Read also: The Youth Crisis – Twenty reasons why it’s kicking off everywhere

In February the Newsnight economics editor Paul Mason very succinctly laid out the radically different nature of recent popular uprisings across North Africa, the Middle East and Europe compared to earlier political movements, and the economic and sociological reasons behind it. This incisive blogpost rang true for many of those involved in those social movements, articulating, as it did, a new sentiment and new political priorities amongst those populations. The short article sketched out a more cohesive image which the media in general was missing, partly through structural failings, but largely because events were unfolding at speed and trying to drag the chaotic events into an understandable analysis was difficult.

Running alongside the (still unfolding) Arab Spring, informing and shaping and being shaped in turn by those events, was a developing online conflict with major similarities; young, optimistic graduates who saw societies in more generalised terms of “power”, highly networked, informal and decentralised decision making processes and a deep cynicism and mistrust of traditional power elites and political ideologies. In the last month especially we’ve seen a series of events and developments that are changing the game of cyber-war (and cyber-class-war).

Written by Giorgio Bertini

June 11, 2011 at 1:59 pm

Student loan default trend compared to the subprime loan crisis

leave a comment »

Read

Read also:  Placing the Blame as Students Are Buried in Debt

For-profit colleges slammed by student loan repayment data

Student loan default is exploding and people are starting to wonder if the investment is worth the return. Hundreds of thousands of students are graduating from college this month heavily in debt. They are preparing to enter a U.S. economy saddled with a stubbornly high U.S. unemployment rate. Job creation  is stagnant. The jobs that are being created are unskilled, low-paying positions. Higher end jobs are disappearing as U.S. graduates compete with foreign workers willing to work for far less money. A lack of lending standards and naive borrowing for college has the student loan crisis being compared to the subprime loan crisis.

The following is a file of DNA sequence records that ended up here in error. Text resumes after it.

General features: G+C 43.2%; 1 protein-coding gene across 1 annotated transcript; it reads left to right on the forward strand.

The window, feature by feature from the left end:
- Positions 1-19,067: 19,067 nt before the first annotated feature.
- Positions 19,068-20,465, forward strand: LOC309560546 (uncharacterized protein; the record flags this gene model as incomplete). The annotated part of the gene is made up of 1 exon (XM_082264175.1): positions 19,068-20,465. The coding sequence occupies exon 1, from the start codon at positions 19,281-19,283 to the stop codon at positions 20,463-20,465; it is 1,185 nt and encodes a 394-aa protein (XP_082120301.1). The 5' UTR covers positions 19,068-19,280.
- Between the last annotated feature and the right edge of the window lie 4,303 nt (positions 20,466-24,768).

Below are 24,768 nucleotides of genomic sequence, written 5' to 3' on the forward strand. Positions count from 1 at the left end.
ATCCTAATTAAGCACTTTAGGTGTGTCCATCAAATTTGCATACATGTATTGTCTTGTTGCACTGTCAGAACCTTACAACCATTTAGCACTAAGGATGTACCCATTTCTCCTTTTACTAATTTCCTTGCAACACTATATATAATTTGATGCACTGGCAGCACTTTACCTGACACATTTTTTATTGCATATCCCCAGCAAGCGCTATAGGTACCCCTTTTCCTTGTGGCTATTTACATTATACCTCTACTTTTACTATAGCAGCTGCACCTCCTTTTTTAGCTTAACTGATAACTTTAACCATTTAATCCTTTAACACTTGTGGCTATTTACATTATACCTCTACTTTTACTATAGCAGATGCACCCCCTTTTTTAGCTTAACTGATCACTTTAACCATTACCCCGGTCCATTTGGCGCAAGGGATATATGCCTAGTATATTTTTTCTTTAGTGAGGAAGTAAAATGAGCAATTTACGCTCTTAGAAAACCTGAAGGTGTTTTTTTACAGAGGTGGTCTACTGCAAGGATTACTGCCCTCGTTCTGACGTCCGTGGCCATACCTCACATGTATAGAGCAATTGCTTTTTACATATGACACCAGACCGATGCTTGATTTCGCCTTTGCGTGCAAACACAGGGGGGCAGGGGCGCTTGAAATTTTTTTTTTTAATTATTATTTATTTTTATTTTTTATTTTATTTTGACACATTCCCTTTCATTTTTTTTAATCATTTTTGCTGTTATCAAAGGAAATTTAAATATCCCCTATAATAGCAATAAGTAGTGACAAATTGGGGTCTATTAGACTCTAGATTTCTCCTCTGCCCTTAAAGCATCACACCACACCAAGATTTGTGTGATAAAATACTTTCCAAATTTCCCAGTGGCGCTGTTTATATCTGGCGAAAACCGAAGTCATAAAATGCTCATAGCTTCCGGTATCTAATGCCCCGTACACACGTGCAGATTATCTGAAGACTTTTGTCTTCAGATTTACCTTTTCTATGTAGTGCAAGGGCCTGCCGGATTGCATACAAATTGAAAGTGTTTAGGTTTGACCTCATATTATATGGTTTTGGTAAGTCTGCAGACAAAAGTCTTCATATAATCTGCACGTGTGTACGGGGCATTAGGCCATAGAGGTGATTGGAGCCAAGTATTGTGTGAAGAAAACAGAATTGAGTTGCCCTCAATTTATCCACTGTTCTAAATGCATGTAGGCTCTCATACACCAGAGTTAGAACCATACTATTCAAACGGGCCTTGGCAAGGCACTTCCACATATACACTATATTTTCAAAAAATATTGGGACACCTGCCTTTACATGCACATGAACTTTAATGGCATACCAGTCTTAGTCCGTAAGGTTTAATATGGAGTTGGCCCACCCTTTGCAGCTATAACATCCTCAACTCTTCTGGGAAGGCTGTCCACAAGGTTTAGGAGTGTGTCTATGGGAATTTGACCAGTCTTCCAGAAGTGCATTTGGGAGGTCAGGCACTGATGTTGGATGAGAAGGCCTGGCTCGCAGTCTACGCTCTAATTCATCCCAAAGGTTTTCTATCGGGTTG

Written by Giorgio Bertini

June 11, 2011 at 1:40 pm

Posted in Student, Student loans

Tagged with ,

Global Employment Trends for Youth – on the impact of the global economic crisis on youth

leave a comment »

Read

View also: Highest Youth Unemployment Ever

The report presents the latest global and regional labour market trends for youth and specifically explores how the global economic crisis has exposed the vulnerabilities of young people around the world. In developed economies, the crisis has led to the highest youth unemployment rates on record, while in developing economies – where 90 per cent of the world’s youth live – the crisis threatens to exacerbates the challenges of rampant decent work deficits, adding to the number of young people who find themselves stuck in working poverty and thus prolonging the cycle of working poverty through at least another generation.